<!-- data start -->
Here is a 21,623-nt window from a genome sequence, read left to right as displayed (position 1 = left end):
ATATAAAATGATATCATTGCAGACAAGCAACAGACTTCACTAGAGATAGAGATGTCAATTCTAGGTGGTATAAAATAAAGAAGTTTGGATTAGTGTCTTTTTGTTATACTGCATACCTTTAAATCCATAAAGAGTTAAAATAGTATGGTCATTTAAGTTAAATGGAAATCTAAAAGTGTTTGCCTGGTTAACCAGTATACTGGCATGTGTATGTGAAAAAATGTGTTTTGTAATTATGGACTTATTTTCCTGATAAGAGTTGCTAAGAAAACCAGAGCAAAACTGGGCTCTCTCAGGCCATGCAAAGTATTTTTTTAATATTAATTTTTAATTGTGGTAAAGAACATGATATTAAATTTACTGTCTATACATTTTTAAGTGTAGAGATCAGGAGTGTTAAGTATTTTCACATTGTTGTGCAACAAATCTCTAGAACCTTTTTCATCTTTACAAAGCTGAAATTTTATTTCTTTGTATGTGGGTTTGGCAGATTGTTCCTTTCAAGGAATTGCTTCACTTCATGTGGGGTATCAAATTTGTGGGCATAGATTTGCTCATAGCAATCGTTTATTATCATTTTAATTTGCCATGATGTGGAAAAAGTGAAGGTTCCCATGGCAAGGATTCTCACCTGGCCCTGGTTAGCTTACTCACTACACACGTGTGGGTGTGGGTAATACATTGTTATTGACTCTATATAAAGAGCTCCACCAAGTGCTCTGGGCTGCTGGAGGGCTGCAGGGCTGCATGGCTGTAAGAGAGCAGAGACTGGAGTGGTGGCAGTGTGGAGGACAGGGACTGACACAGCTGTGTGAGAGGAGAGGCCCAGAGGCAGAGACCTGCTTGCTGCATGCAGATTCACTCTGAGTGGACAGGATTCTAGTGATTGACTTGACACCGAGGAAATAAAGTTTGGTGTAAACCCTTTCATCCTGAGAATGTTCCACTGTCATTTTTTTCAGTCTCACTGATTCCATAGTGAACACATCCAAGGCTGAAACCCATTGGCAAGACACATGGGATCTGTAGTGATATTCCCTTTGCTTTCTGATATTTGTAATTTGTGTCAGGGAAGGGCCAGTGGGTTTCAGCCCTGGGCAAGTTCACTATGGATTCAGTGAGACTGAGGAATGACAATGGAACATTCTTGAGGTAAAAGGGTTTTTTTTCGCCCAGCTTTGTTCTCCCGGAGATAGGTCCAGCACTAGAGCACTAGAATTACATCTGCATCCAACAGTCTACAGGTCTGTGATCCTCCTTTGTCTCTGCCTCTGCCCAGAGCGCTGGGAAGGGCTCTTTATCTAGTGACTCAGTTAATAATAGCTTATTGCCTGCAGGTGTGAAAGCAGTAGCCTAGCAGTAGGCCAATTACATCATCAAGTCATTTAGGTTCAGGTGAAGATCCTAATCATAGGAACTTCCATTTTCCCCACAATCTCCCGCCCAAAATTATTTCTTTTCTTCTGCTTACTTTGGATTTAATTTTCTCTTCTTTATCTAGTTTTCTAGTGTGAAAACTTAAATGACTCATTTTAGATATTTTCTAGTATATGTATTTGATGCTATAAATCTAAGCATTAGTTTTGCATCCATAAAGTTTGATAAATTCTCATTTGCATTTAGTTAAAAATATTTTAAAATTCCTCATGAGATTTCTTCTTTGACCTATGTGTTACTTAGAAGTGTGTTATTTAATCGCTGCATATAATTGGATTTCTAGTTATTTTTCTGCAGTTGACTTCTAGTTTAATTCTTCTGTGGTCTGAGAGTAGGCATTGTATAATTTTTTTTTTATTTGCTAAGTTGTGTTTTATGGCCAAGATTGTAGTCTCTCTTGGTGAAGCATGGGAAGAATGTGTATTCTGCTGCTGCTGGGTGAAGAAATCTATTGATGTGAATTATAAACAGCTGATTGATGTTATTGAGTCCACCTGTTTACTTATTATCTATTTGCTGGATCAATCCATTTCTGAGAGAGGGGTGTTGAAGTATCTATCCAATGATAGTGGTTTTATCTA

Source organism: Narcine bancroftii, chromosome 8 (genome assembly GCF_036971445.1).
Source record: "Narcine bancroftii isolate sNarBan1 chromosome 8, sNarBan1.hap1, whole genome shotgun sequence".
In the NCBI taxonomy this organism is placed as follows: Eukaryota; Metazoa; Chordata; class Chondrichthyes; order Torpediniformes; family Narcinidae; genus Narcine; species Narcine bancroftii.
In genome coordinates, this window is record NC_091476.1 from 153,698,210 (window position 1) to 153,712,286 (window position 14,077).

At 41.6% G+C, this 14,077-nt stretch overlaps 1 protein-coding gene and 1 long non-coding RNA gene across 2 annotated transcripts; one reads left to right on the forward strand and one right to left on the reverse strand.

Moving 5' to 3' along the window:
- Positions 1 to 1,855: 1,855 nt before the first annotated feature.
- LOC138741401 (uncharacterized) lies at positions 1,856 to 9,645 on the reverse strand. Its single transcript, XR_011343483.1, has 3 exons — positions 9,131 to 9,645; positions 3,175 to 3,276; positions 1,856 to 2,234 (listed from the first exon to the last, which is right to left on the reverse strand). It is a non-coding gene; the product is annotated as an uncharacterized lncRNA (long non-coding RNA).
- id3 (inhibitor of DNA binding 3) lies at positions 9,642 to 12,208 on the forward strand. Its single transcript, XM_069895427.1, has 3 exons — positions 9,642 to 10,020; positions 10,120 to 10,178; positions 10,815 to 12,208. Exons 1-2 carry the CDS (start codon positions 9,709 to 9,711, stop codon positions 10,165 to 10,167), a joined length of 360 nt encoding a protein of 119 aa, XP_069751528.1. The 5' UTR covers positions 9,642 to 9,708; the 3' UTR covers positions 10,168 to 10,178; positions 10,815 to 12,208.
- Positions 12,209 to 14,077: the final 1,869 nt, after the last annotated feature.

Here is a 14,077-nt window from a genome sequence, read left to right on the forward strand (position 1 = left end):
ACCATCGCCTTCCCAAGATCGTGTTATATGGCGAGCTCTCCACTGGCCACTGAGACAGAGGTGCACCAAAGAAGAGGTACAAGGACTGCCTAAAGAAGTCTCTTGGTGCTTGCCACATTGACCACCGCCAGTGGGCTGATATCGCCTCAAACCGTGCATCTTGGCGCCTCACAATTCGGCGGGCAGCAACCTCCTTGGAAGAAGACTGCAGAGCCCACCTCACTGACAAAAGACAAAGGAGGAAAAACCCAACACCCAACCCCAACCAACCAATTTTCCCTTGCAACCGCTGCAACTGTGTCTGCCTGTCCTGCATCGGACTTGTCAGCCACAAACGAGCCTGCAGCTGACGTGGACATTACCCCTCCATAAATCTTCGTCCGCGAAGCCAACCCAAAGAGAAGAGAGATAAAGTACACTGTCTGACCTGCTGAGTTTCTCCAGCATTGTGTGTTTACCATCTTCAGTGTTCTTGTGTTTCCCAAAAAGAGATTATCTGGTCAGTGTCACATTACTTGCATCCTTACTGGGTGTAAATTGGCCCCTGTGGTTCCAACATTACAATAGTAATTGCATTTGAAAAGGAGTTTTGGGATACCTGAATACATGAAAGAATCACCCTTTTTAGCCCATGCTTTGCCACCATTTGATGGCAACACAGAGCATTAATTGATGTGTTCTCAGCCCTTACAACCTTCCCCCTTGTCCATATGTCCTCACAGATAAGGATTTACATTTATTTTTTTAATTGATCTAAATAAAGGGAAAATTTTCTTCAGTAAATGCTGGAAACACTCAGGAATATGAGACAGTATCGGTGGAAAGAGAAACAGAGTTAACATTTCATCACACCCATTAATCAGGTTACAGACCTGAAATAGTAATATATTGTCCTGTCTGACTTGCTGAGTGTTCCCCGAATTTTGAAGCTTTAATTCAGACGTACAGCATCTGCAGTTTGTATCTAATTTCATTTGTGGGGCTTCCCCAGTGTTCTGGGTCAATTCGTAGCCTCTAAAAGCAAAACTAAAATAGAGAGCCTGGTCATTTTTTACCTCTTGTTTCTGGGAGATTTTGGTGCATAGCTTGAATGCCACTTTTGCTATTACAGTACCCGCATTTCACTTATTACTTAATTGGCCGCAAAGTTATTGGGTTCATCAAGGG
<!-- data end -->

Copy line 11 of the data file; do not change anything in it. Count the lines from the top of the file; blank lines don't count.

- id3 (inhibitor of DNA binding 3) lies at positions 9,642 to 12,208 on the forward strand. Its single transcript, XM_069895427.1, has 3 exons — positions 9,642 to 10,020; positions 10,120 to 10,178; positions 10,815 to 12,208. Exons 1-2 carry the CDS (start codon positions 9,709 to 9,711, stop codon positions 10,165 to 10,167), a joined length of 360 nt encoding a protein of 119 aa, XP_069751528.1. The 5' UTR covers positions 9,642 to 9,708; the 3' UTR covers positions 10,168 to 10,178; positions 10,815 to 12,208.